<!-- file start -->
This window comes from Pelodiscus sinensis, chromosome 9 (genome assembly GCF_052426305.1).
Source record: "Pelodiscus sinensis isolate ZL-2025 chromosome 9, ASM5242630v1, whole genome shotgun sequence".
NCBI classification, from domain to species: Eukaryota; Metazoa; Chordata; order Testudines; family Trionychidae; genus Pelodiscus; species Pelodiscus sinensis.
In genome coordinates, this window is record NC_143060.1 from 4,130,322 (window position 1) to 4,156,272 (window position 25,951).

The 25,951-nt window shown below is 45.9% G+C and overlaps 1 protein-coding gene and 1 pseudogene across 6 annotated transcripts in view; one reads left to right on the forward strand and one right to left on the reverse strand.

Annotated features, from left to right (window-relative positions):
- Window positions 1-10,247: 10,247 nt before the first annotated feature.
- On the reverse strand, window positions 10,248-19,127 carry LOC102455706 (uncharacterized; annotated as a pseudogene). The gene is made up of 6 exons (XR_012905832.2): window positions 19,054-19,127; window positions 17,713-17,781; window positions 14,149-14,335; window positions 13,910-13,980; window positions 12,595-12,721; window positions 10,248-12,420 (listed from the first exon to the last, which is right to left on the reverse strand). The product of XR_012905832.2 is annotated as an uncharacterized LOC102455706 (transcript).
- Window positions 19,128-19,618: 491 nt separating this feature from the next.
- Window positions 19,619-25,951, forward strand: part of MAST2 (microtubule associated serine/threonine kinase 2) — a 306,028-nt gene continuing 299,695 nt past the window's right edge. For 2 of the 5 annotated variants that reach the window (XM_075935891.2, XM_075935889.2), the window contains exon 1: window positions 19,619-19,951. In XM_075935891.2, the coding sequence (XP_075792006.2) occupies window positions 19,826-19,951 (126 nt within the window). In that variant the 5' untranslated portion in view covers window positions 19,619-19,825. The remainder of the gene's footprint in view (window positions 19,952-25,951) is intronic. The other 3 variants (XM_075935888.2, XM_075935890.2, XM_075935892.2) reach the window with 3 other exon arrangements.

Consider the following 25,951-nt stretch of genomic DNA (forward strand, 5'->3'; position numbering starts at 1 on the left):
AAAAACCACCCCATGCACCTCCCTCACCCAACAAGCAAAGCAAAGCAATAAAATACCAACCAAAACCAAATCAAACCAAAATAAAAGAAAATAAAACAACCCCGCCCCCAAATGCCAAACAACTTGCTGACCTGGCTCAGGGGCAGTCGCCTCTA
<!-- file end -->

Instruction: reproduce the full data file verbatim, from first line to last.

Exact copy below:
This window comes from Pelodiscus sinensis, chromosome 9 (genome assembly GCF_052426305.1).
Source record: "Pelodiscus sinensis isolate ZL-2025 chromosome 9, ASM5242630v1, whole genome shotgun sequence".
NCBI classification, from domain to species: Eukaryota; Metazoa; Chordata; order Testudines; family Trionychidae; genus Pelodiscus; species Pelodiscus sinensis.
In genome coordinates, this window is record NC_143060.1 from 4,130,322 (window position 1) to 4,156,272 (window position 25,951).

The 25,951-nt window shown below is 45.9% G+C and overlaps 1 protein-coding gene and 1 pseudogene across 6 annotated transcripts in view; one reads left to right on the forward strand and one right to left on the reverse strand.

Annotated features, from left to right (window-relative positions):
- Window positions 1-10,247: 10,247 nt before the first annotated feature.
- On the reverse strand, window positions 10,248-19,127 carry LOC102455706 (uncharacterized; annotated as a pseudogene). The gene is made up of 6 exons (XR_012905832.2): window positions 19,054-19,127; window positions 17,713-17,781; window positions 14,149-14,335; window positions 13,910-13,980; window positions 12,595-12,721; window positions 10,248-12,420 (listed from the first exon to the last, which is right to left on the reverse strand). The product of XR_012905832.2 is annotated as an uncharacterized LOC102455706 (transcript).
- Window positions 19,128-19,618: 491 nt separating this feature from the next.
- Window positions 19,619-25,951, forward strand: part of MAST2 (microtubule associated serine/threonine kinase 2) — a 306,028-nt gene continuing 299,695 nt past the window's right edge. For 2 of the 5 annotated variants that reach the window (XM_075935891.2, XM_075935889.2), the window contains exon 1: window positions 19,619-19,951. In XM_075935891.2, the coding sequence (XP_075792006.2) occupies window positions 19,826-19,951 (126 nt within the window). In that variant the 5' untranslated portion in view covers window positions 19,619-19,825. The remainder of the gene's footprint in view (window positions 19,952-25,951) is intronic. The other 3 variants (XM_075935888.2, XM_075935890.2, XM_075935892.2) reach the window with 3 other exon arrangements.

Consider the following 25,951-nt stretch of genomic DNA (forward strand, 5'->3'; position numbering starts at 1 on the left):
AAAAACCACCCCATGCACCTCCCTCACCCAACAAGCAAAGCAAAGCAATAAAATACCAACCAAAACCAAATCAAACCAAAATAAAAGAAAATAAAACAACCCCGCCCCCAAATGCCAAACAACTTGCTGACCTGGCTCAGGGGCAGTCGCCTCTA